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Ducks score six power-play goals in win vs. Canucks

by Curtis Zupke

ANAHEIM - If the Chicago Blackhawks want to use the Anaheim Ducks as a measuring stick, they're going to need a long roll of tape.

Anaheim certainly couldn't be accused of looking ahead in the schedule after it ran the Vancouver Canucks right out of Honda Center with a blistering second period on its way to a 9-1 win Wednesday night.

The Ducks destroyed any thoughts of having their home-winning streak snapped with a four-goal second period that ushered the Ducks into elite territory and set up a marquee game Friday at Chicago (8 p.m. ET; NHLN, RDS).

"It will definitely show us where we're at," forward Andrew Cogliano said. "I feel like we're going pretty good now, but they're a team at home that's really tough to beat, and that building is pretty cool to play in. I think that's going to be a really fun game, a really exciting game and I think it's something we can build off of if we get a big win."

Anaheim joined the 1967-68 Montreal Canadiens (18-1-0) as the only teams in NHL history to win 18 of 19 games. The Ducks have yet to lose in regulation at home this season (20-0-2) and tied the 2008-09 San Jose Sharks (20-0-2) for the third-longest home point streak from the start of a season in NHL history.

The Ducks have not outwardly allowed themselves to appreciate this pace, and coach Bruce Boudreau didn't veer from course when asked about the records.

"I try not to pay attention to that," Boudreau said. "I really don't, because it gets in your head. We're just trying to win games. You win enough games and then you look up and you go, 'Holy cripes, we got that many points. That's pretty good.' We wanted to make sure that nobody heads get swelled. You take it for what it was: an unfortunate game by Vancouver and I'm sure that they're next opponent is going to pay for that."

Thirteen players had a point and eight enjoyed a multiple-point night, led by Nick Bonino's second career multigoal game. Teemu Selanne scored his 681st and 682nd career goals to delight the home crowd. Corey Perry delivered the topper when he scored with one hand as he curled to the front of the net at 10:54 of the third.

Anaheim set franchise records for most goals in a game and most power-play goals with six, against the NHL's top-ranked penalty-killing unit. The last two game after the Canucks gave Anaheim a 5-on-3 advantage for 7:00 when Tom Sestito and Jannik Hansen were called for instigating fights with 7:11 remaining. Vancouver took two more minor penalties in the final minutes, and the Ducks finished 6-for-11 on the power play.

"I've had a lot of disappointing losses," Henrik Sedin said. "This is up there. But again, it was not a 9-1 game. It's wasn't a 6-1 game. They had eight minutes of 5-on-3. They're going to score when they get that. That's what happened."

Vancouver tried to bully the physical Los Angeles Kings in its previous game when it gave L.A. a seven-minute power play. This morphed into something that coach John Tortorella didn't want to talk about.

"There's no sense of me dissecting it for you guys on anything," Tortorella said.

"It does me no good. It does the players no good to discuss anything that happened here. The biggest thing for us is we need to get out of here and get ready for our next game."

The Ducks didn't even have No. 1 goalie Jonas Hiller, who missed a shot at his 15th straight win because of the flu. Frederik Andersen started and improved to 11-2-0 in a 31-save performance.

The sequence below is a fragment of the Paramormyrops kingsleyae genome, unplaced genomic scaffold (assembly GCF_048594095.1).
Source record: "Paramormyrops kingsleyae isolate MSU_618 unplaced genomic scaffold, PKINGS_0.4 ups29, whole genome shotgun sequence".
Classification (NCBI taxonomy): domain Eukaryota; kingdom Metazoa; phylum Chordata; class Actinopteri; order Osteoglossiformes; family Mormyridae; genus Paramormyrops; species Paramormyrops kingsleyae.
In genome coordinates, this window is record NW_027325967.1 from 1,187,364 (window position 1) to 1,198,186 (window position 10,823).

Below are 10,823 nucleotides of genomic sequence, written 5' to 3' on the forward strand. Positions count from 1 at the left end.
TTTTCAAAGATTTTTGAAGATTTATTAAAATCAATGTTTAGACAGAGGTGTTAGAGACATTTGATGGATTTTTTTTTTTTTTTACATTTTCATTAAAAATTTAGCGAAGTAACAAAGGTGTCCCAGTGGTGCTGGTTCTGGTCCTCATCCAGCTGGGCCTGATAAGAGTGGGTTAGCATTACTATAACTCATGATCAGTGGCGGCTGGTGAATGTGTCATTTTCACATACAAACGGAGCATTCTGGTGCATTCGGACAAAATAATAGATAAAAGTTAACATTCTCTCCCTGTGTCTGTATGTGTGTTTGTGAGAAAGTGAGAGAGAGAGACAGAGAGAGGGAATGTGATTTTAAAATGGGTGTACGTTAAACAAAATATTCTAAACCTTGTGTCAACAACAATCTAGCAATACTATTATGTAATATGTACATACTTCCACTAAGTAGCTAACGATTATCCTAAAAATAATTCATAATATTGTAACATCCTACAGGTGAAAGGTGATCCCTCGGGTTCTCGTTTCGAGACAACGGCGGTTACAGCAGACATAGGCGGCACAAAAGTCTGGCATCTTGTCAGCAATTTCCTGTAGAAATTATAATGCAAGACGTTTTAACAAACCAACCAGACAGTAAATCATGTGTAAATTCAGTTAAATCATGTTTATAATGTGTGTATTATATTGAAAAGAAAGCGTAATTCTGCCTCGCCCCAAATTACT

Perry started the second-period onslaught with a sharp-angled shot that hit the stick of Canucks defenseman Dan Hamhuis and slipped past Canucks goalie Eddie Lack at 3:58 for Perry's 26th goal. At that point, Lack was pulled for rookie Joacim Eriksson, who was making his NHL debut. The first shot he faced was Bonino's slapper that made its way through traffic and into the net at 6:00 to make it 4-0.

Tortorella called timeout shortly after, but the Canucks couldn't stop the bleeding and gave Anaheim a two-man advantage on Ryan Kesler's offensive-zone holding penalty on Hampus Lindholm with Chris Tanev already in the box.

Bonino scored on a one-timer at 14:34 and Jakob Silfverberg punched in a rebound at 15:29 for Anaheim's fourth power-play goal. He also broke in for a late shorthanded breakaway that seemed to sum up a period in which Anaheim seemingly won every puck battle.

"It's never a great feeling being on the wrong side of a 9-1 game," Hamhuis said. "We played a pretty solid first period and played in a way that gave ourselves a chance to win. They got an early goal in the second period - kind of a lucky break off my stick - and their power play kind of put the game away for him, and the game got away from us from there."

Cogliano opened the scoring 4:27 into the game and Selanne gave Anaheim a 2-0 lead when he got his stick on Sami Vatanen's one-timer on the power play at 17:45. Selanne scored in the third and has three goals in three games after he had a 28-game spell with one goal earlier this season.

Boudreau said he doesn't want to "ever intentionally embarrass another team" although it was hard to overlook Bonino firing away for a hat trick in the closing minutes.

"We didn't want to finish the game like that," Selanne said. "I know there were a couple of guys who had a chance to get a hat trick, but it's almost embarrassing to even try. But, what are you going to say? It's a good thing we won. But we can't really get too high about this one."

Vancouver is 0-3-0 against Anaheim this season and 1-7-3 against the California teams in its first season in the newly aligned Pacific Division.

Zack Kassian spoiled the shutout when he put in David Booth's rebound at the goal line at 19:57 of the second period after Booth drove to the net.

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